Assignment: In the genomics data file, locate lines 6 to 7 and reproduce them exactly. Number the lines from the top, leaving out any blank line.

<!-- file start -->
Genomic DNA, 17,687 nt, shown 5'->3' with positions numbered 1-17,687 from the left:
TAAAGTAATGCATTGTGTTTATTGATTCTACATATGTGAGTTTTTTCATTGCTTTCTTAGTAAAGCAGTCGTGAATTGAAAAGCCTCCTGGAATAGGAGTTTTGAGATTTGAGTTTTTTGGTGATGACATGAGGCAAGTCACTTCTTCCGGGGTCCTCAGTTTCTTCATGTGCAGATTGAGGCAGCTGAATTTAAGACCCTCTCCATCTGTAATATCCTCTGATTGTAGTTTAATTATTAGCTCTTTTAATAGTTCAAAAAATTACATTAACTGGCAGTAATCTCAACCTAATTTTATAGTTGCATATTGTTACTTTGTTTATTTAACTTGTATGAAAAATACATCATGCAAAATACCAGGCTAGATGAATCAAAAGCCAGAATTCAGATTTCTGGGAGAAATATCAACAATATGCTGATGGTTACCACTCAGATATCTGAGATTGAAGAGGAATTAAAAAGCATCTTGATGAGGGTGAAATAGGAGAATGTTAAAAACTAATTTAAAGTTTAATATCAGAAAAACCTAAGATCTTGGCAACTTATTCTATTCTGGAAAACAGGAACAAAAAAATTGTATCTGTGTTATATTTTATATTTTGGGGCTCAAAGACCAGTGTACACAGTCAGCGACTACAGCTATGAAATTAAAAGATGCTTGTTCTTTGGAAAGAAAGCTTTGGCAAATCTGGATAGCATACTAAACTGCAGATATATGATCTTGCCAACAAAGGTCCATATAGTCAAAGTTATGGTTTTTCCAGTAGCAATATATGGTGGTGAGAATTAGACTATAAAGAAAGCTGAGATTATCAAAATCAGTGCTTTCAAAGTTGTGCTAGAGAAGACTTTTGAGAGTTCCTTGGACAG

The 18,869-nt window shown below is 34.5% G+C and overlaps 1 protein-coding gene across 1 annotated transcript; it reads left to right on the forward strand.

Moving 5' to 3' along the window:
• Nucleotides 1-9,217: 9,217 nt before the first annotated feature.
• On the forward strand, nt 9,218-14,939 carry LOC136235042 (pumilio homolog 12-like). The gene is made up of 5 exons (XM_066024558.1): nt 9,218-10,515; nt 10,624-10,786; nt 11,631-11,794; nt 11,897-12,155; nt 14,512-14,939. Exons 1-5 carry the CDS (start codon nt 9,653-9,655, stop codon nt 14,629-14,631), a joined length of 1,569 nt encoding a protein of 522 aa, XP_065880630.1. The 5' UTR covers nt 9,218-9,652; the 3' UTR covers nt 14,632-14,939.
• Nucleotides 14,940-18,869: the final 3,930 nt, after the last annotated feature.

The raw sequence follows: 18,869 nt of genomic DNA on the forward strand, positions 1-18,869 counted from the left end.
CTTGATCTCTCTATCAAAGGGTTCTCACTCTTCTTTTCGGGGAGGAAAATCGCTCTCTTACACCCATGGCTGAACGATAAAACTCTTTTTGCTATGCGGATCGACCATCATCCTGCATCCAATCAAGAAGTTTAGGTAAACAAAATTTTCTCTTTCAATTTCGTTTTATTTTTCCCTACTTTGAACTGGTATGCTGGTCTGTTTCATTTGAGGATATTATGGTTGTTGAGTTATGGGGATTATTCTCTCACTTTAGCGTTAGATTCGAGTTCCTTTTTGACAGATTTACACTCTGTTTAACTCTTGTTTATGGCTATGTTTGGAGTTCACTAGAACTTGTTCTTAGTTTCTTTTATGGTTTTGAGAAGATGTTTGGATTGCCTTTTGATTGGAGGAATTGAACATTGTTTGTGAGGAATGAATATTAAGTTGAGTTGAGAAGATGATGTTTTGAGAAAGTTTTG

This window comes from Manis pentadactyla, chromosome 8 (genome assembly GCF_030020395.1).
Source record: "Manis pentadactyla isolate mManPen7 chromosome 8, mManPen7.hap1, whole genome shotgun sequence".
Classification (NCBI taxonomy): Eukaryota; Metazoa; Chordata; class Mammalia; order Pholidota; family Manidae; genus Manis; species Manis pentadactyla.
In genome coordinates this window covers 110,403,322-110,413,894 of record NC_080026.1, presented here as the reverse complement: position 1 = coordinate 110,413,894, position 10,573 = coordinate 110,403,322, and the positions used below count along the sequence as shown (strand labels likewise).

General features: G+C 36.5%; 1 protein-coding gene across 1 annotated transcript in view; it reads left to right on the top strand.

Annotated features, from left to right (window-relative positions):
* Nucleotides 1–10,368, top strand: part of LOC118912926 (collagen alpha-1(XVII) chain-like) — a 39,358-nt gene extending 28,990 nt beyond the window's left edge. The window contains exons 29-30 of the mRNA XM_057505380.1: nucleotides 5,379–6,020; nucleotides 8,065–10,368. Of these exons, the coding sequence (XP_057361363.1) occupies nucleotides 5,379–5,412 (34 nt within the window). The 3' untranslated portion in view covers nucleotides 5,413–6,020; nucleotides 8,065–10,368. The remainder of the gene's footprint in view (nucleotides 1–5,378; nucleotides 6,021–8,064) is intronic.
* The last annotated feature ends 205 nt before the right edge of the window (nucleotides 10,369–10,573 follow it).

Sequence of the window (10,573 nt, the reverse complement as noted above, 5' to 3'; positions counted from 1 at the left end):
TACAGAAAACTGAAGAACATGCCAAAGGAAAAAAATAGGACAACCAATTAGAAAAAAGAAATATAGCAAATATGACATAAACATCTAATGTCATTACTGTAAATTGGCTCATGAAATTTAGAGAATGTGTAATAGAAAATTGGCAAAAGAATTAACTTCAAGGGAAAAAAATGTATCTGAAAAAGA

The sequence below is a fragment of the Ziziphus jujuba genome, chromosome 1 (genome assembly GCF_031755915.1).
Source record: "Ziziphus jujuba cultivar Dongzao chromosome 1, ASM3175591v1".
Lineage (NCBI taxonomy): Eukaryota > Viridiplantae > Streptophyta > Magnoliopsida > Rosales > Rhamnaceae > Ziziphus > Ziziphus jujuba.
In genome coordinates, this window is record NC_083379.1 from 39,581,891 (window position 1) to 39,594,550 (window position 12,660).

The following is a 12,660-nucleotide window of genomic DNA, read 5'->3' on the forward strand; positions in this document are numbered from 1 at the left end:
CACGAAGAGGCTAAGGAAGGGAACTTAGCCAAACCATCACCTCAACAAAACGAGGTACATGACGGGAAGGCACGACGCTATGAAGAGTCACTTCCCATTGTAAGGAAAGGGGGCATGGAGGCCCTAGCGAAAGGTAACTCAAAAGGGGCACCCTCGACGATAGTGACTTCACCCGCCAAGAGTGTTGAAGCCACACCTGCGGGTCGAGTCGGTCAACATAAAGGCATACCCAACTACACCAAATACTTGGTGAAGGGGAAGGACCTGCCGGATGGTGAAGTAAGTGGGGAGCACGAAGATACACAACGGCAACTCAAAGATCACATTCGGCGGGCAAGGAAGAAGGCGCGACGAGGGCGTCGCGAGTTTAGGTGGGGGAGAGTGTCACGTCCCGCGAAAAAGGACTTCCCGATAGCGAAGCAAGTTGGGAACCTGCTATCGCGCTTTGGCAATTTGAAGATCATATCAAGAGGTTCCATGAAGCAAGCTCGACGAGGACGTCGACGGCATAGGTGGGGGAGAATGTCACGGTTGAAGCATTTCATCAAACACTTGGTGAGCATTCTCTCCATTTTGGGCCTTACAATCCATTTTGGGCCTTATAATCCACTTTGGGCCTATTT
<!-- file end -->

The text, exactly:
• On the forward strand, nt 9,218-14,939 carry LOC136235042 (pumilio homolog 12-like). The gene is made up of 5 exons (XM_066024558.1): nt 9,218-10,515; nt 10,624-10,786; nt 11,631-11,794; nt 11,897-12,155; nt 14,512-14,939. Exons 1-5 carry the CDS (start codon nt 9,653-9,655, stop codon nt 14,629-14,631), a joined length of 1,569 nt encoding a protein of 522 aa, XP_065880630.1. The 5' UTR covers nt 9,218-9,652; the 3' UTR covers nt 14,632-14,939.
• Nucleotides 14,940-18,869: the final 3,930 nt, after the last annotated feature.